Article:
This emphasis on the will is crucial because the will is also the seat of love, according to Aquinas. In Catholic theology, faith and love are both essential for salvation. (This is in contrast to Reformation theology, which ultimately divorces the two. For more on that see my previous article here.) The Catholic view is reflected not only in James 2, but also in many of the other New Testament epistles. One particularly potent text is Galatians 5:6—For in Christ Jesus, neither circumcision nor uncircumcision counts for anything, but only faith working through love. In context, St. Paul is talking about justification—the technical theological term for salvation (to simplify a bit). He is scolding those who would try to merit salvation on their own by performing works under the Old Testament law (like circumcision).
The path to salvation, according to St. Paul, instead begins at faith. But it doesn’t stop there. Instead, it is “faith working through love” that “counts for something.” It is good works, performed not under the law, on our own, but good works (or “acts of love”) done through grace that contribute towards our salvation (or “justification”). James says much the same thing in the above excerpt in verse 22, in reference to the faith of Abraham: You see that faith was active along with his works, and faith was completed by the works.
In Galatians 5:6, St. Paul uses a loaded word to describe the relationship between faith and love. In English translations this becomes “working.” But a peek at the original Greek tells us much more than the English lets on.
In Greek, the operative word is energoumenē. This word is a combination of energéō, meaning engaged in, and ergon, meaning work. This addition of the verb to work intensifies it: faith is not simply “working through” love. It is deeply and inextricably engaging in the work of love. One dictionary defines energéō as “working in a situation which brings it from one stage … to the next.” The dictionary compares this to an “electrical current energizing a wire, bringing it to a shining light bulb.” (This is, after all, the word from which we get energy.)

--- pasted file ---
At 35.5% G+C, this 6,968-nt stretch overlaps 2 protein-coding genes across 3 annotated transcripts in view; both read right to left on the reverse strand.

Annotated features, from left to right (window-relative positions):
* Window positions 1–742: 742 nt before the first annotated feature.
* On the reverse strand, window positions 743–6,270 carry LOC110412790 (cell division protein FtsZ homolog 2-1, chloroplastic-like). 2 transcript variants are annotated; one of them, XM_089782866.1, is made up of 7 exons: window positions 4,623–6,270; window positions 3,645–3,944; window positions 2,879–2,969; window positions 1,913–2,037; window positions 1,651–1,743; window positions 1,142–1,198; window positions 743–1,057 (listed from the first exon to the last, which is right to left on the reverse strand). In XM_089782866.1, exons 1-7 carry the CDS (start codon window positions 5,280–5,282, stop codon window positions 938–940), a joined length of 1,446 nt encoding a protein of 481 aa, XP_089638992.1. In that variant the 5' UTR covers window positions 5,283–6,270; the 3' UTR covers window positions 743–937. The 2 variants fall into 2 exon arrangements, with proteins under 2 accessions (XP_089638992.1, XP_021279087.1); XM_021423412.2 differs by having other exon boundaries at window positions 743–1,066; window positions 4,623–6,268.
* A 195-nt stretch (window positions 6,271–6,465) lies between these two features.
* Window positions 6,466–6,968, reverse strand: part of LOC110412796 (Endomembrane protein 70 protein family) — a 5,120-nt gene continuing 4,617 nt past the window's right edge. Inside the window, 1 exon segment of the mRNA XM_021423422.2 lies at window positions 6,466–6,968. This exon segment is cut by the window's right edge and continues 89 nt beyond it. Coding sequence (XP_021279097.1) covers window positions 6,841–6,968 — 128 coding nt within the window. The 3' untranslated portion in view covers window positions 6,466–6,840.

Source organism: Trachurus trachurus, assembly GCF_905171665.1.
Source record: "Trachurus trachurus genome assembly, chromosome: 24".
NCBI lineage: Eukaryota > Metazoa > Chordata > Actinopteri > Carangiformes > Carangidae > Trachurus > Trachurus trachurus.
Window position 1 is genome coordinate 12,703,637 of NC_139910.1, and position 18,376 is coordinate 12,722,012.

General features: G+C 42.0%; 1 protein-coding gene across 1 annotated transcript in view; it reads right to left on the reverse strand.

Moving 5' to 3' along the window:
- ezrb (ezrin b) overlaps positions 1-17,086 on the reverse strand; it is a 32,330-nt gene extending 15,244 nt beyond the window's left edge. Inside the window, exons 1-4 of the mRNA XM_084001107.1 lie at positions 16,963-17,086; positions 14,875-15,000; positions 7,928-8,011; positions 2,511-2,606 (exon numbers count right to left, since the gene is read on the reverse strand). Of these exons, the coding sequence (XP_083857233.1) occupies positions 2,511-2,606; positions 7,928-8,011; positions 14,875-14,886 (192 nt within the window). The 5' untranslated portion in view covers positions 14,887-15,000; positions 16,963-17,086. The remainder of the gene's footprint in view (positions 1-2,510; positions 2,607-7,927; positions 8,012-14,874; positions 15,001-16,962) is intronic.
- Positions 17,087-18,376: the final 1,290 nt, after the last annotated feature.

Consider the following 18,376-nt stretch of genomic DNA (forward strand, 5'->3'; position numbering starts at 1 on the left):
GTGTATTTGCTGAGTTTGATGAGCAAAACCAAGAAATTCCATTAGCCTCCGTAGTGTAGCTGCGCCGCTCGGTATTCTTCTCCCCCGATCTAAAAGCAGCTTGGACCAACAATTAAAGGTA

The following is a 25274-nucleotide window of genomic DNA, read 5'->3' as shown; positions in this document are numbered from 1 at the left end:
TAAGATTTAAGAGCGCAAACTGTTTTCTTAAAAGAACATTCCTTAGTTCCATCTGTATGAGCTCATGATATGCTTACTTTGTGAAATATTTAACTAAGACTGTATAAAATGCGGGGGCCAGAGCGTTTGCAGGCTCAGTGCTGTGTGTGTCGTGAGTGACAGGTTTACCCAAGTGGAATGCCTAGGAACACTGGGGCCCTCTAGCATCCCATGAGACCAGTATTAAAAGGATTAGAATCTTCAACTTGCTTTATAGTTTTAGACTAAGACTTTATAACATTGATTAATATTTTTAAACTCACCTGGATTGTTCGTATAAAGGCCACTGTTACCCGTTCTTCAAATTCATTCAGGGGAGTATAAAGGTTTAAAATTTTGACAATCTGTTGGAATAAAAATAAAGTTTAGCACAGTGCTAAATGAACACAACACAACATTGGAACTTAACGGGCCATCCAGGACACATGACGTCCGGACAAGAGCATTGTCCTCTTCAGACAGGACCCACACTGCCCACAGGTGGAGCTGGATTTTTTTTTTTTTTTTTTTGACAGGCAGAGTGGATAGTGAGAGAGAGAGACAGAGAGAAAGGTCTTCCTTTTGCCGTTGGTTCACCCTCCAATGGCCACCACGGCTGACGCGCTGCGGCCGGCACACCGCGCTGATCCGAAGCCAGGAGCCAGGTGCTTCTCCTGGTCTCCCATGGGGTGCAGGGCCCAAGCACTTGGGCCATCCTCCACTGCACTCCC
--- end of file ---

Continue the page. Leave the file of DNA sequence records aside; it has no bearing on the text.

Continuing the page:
We can thus think of the relationship between faith and love as like that of electricity and a light bulb. A light bulb can no more serve its intended function—providing illumination—than our faith can function without love. It is love that ‘electrifies’ our love, allowing us to be a light and a witness to others. As Christ said, “You are the light of the world. A city set on a mountain cannot be hidden. Nor do they light a lamp and then put it under a bushel basket; it is set on a lampstand, where it gives light to all in the house.”
This is the message of James 2: love is indispensable to faith. Faith that doesn’t work in love would be about as useful as a lamp that is never plugged into an electrical socket. James is even blunter than this: “So also faith, of itself, if it does not have works, is dead.” The words of James still challenge us today. Does our faith work through love? Or, has our faith withered away to nothing more than an intellectual assent—the faith of the demons?